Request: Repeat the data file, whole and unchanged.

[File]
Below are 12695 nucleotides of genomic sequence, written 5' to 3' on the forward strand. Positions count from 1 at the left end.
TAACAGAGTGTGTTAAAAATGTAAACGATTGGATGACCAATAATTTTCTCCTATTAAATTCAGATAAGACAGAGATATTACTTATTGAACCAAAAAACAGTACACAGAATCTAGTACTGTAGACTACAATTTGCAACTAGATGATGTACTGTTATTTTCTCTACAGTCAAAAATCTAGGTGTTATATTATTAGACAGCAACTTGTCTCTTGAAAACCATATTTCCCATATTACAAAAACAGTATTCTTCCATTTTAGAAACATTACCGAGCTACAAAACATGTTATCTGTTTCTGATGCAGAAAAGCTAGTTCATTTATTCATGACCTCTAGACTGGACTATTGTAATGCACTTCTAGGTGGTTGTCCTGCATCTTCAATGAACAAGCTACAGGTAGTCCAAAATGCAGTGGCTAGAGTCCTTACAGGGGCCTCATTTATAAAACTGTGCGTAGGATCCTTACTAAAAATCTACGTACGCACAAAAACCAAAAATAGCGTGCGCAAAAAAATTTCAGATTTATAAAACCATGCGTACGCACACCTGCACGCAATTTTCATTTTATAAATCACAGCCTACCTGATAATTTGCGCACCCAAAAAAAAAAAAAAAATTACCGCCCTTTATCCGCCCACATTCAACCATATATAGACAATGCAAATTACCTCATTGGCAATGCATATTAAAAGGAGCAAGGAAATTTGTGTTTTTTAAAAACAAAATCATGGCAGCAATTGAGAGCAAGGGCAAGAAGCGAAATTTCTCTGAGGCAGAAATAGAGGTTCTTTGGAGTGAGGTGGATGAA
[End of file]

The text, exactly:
Below are 12695 nucleotides of genomic sequence, written 5' to 3' on the forward strand. Positions count from 1 at the left end.
TAACAGAGTGTGTTAAAAATGTAAACGATTGGATGACCAATAATTTTCTCCTATTAAATTCAGATAAGACAGAGATATTACTTATTGAACCAAAAAACAGTACACAGAATCTAGTACTGTAGACTACAATTTGCAACTAGATGATGTACTGTTATTTTCTCTACAGTCAAAAATCTAGGTGTTATATTATTAGACAGCAACTTGTCTCTTGAAAACCATATTTCCCATATTACAAAAACAGTATTCTTCCATTTTAGAAACATTACCGAGCTACAAAACATGTTATCTGTTTCTGATGCAGAAAAGCTAGTTCATTTATTCATGACCTCTAGACTGGACTATTGTAATGCACTTCTAGGTGGTTGTCCTGCATCTTCAATGAACAAGCTACAGGTAGTCCAAAATGCAGTGGCTAGAGTCCTTACAGGGGCCTCATTTATAAAACTGTGCGTAGGATCCTTACTAAAAATCTACGTACGCACAAAAACCAAAAATAGCGTGCGCAAAAAAATTTCAGATTTATAAAACCATGCGTACGCACACCTGCACGCAATTTTCATTTTATAAATCACAGCCTACCTGATAATTTGCGCACCCAAAAAAAAAAAAAAAATTACCGCCCTTTATCCGCCCACATTCAACCATATATAGACAATGCAAATTACCTCATTGGCAATGCATATTAAAAGGAGCAAGGAAATTTGTGTTTTTTAAAAACAAAATCATGGCAGCAATTGAGAGCAAGGGCAAGAAGCGAAATTTCTCTGAGGCAGAAATAGAGGTTCTTTGGAGTGAGGTGGATGAA